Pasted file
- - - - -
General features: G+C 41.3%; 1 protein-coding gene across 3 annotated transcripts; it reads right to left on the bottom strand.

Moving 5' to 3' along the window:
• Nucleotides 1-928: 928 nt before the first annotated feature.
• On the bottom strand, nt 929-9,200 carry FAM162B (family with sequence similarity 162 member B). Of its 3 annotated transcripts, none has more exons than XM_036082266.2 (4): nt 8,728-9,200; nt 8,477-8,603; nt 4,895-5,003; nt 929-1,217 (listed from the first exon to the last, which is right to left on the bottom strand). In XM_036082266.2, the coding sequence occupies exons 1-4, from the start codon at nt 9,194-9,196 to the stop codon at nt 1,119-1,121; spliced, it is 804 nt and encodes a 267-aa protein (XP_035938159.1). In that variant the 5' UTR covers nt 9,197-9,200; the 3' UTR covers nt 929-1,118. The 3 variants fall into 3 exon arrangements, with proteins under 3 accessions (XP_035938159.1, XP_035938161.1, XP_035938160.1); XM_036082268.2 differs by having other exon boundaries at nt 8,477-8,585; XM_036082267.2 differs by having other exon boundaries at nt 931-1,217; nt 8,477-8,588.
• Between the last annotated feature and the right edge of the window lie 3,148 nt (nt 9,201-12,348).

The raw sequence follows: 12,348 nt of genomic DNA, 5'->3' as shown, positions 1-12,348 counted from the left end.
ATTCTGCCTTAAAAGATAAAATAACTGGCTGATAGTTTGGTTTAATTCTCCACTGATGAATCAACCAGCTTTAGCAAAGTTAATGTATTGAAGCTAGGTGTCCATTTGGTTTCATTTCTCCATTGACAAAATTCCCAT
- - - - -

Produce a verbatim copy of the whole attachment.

General features: G+C 41.3%; 1 protein-coding gene across 3 annotated transcripts; it reads right to left on the bottom strand.

Moving 5' to 3' along the window:
• Nucleotides 1-928: 928 nt before the first annotated feature.
• On the bottom strand, nt 929-9,200 carry FAM162B (family with sequence similarity 162 member B). Of its 3 annotated transcripts, none has more exons than XM_036082266.2 (4): nt 8,728-9,200; nt 8,477-8,603; nt 4,895-5,003; nt 929-1,217 (listed from the first exon to the last, which is right to left on the bottom strand). In XM_036082266.2, the coding sequence occupies exons 1-4, from the start codon at nt 9,194-9,196 to the stop codon at nt 1,119-1,121; spliced, it is 804 nt and encodes a 267-aa protein (XP_035938159.1). In that variant the 5' UTR covers nt 9,197-9,200; the 3' UTR covers nt 929-1,118. The 3 variants fall into 3 exon arrangements, with proteins under 3 accessions (XP_035938159.1, XP_035938161.1, XP_035938160.1); XM_036082268.2 differs by having other exon boundaries at nt 8,477-8,585; XM_036082267.2 differs by having other exon boundaries at nt 931-1,217; nt 8,477-8,588.
• Between the last annotated feature and the right edge of the window lie 3,148 nt (nt 9,201-12,348).

The raw sequence follows: 12,348 nt of genomic DNA, 5'->3' as shown, positions 1-12,348 counted from the left end.
ATTCTGCCTTAAAAGATAAAATAACTGGCTGATAGTTTGGTTTAATTCTCCACTGATGAATCAACCAGCTTTAGCAAAGTTAATGTATTGAAGCTAGGTGTCCATTTGGTTTCATTTCTCCATTGACAAAATTCCCAT